Daleks in Manhattan/Evolution of the Daleks felt like a very token Dalek story indeed. But it could have been good. Helen Raynor did write one of the better, more unpredictable Torchwood episodes, Ghost Machine. Here unfortunately she's constrained by a shopping list, and she seems to write down to the younger audience. There are signs she's really thought through the setting of the Great Depression as a thematic focus, but the forced, cynical happy ending flushes it down the toilet. The characters are utterly two-dimensional, the second half is beyond boring and uneventful, the Daleks come off pathetically, and Caan basically runs away at the end rather than kill the Doctor. The Doctor comes off even more stupidly in both offering himself for extermination in the vain hope the Daleks will stop killing everyone else, and letting Caan live and escape at the end. Suddenly it's as if the Doctor's forgotten everything he knew about Daleks beforehand.
The Lazarus Experiment features the usual worst aspects of New Who. The new show's ageism and anti-intellectualism sees Professor Lazarus portrayed not as an idealist, but as a selfish money-grubbing, sleazy cad. This blows an opportunity to make his transformation into a monster at all sympathetic. Instead, he shows no guilt for his killings at all. It's as if the writers are deliberately trying to make this a lesser story.
In the RTD fashion of making mother characters utterly horrible yet forcing us to care about them anyway, Martha's mother Francine comes across far nastier than even Jackie did. Given that Martha's an educated, grown woman it makes no sense for Francine to be so suspicious of Martha's new 'date', especially once he starts working to save everyone. It would have made far more sense and been more emotionally affecting had Francine initially trusted the Doctor to protect Martha, then after his explosive stint in the chemistry lab puts Martha in danger, Francine feels understandably betrayed. But no, she's just a suspicious-minded control freak because the show's seemingly made by and for such people. As with Rise of the Cybermen and The Runaway Bride, its focus is on work-do parties to pander to a nation of petty-minded jobsworths with a portrayal that makes them feel cool and hip. After all, RTD's sycophants in fandom tend to be the most trumped-up jobsworths of all, and RTD's show was designed to win over Michael Grade. The biggest, pettiest, most snidey jobsworth of all.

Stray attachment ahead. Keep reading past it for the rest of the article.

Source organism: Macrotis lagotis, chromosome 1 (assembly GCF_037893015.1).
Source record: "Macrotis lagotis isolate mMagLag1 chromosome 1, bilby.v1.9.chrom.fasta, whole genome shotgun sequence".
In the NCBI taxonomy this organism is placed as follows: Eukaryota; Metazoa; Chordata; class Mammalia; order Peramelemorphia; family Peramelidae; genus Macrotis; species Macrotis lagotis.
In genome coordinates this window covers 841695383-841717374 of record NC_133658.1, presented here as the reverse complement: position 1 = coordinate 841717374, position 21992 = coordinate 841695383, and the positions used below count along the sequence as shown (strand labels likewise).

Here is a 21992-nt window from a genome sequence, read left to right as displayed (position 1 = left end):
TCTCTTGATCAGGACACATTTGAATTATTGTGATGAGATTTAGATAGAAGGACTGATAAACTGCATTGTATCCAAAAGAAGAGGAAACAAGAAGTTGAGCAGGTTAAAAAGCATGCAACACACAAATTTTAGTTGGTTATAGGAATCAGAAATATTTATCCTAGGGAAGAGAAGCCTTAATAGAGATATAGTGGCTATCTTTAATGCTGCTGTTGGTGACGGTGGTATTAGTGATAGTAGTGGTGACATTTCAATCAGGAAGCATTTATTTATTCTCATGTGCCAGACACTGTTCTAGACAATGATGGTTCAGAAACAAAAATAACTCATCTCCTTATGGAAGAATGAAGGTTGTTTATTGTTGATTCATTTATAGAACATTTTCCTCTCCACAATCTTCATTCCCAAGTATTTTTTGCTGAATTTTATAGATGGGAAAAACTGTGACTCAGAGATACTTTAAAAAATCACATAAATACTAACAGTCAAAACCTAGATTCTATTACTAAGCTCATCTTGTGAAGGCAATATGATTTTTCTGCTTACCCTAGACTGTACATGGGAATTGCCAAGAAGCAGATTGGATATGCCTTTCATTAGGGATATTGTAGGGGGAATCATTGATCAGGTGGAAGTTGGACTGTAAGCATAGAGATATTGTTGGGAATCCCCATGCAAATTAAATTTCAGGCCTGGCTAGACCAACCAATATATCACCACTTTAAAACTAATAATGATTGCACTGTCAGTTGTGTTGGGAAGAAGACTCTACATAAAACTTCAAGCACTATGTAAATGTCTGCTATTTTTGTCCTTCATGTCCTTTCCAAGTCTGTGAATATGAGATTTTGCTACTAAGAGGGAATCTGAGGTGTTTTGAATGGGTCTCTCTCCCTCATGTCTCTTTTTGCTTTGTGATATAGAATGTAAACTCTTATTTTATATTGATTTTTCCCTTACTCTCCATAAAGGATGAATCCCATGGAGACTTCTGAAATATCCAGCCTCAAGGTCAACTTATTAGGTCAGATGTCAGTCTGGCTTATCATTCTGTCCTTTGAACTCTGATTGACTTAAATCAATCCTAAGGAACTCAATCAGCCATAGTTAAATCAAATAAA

42 is near seamless and yet utterly forgettable. Such is its efficiency, it rarely stops to actually be about anything. I actually think that Torchwood's first season could have been excellent on the strength ofGhost Machine, Small Worlds, They Keep Killing Suzie and Out of Time, if it wasn't for the enormous drag factor of all Chris Chibnall's stories. This is a Chibnall story with all the mean-spiritedness that goes with it: the characters are never thought through and there's no display of heart to it. Michelle Collins becomes the first of Chibnall's token clumsy women who meet harsh reprimands and vengeful come-uppance for a mistake that really anyone could make. Chibnall would go on to similarly taint Series 5 in this way.
Just like Enlightenment and Revelation of the Daleks, Human Nature/Family of Blood and Blink are so light years ahead in quality of their contemporaries that they seem to belong to another show entirely.Human Nature might be the saving grace of RTD's third year (as Midnight is to his fourth), as Russell being such a fan of the book not only adapted it to screen, but pulled out all the stops to make it perfectionist in its details. Martha's put to her best use all season. David Tennant gives possibly his best performance and shares beautiful chemistry with Joan Redfern. The time period is vividly recreated (well, except for the one shot where you can see a semi truck in the background, can't win 'em all) and the Family are superbly quirky, frightening villains.